A new dark sky reserve

Standard
There’s another dark sky reserve in the UK. The prac­tical effect is that the coun­cil will be tak­ing light pol­lu­tion ser­i­ously in order to keep the status. If you’d like to see what a dark sky looks like AstroCamp is there in May: http://​astrocamp​.org​.uk/

I’m pleased about this news as I’m hop­ing that it’ll mean the local council’s open to redu­cing light pol­lu­tion else­where in Powys. I live in a more sparsely pop­u­lated region to the north of the Brecon.

Brecon Beacons win dark sky status
Brecon Beacons National Park has become Wales’ first and only the fifth des­tin­a­tion in the world to be gran­ted the status of an inter­na­tional dark sky reserve.

Collaborating with Aliens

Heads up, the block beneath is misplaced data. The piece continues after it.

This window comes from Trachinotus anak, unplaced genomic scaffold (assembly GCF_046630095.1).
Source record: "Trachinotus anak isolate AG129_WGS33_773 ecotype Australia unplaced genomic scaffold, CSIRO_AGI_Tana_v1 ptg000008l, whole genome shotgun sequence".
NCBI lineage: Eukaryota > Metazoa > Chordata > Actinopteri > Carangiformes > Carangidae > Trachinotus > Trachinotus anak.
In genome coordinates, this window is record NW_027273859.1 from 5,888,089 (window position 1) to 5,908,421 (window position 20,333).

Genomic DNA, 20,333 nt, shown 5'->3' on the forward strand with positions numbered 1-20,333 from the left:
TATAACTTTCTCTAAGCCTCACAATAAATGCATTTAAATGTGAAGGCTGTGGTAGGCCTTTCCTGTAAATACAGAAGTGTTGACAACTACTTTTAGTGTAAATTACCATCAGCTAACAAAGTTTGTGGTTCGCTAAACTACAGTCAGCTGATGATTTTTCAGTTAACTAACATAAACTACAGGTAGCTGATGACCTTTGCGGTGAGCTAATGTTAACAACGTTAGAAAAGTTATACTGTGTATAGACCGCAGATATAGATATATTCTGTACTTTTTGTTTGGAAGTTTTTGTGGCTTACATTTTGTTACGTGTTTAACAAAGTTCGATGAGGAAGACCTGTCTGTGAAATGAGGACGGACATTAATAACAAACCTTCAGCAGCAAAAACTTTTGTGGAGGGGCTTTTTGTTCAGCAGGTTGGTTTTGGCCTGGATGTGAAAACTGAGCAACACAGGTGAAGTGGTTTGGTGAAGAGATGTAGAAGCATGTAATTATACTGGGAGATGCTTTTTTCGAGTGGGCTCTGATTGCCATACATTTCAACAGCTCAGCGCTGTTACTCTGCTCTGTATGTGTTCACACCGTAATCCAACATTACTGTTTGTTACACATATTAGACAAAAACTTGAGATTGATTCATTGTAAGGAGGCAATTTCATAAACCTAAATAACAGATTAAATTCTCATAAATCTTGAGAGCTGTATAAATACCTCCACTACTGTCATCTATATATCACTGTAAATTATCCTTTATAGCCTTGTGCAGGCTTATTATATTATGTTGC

UFO behind Delphi
Standard
UFO behind Delphi

The Treasury of the Athenians at Delphi. Nothing to see here.

I’ve been kick­ing around an idea for a paper for a couple of years. Every so often Stephen Hawking will announce that con­tact with an extra-terrestrial civil­isa­tion would be a Very Bad Thing. Therefore silence, or as close to it as pos­sible is a good idea. It’s not just Stephen Hawking, many other people agree. Hawking makes the point that con­tact from Europe to other regions hasn’t gone well for the nat­ives since 1492. I think this is a bet­ter argu­ment than “Aliens are scary”, but I think he’s using the wrong ana­logy. There is room for a paper that takes another view. There’s a couple of reas­ons I haven’t pushed on with it.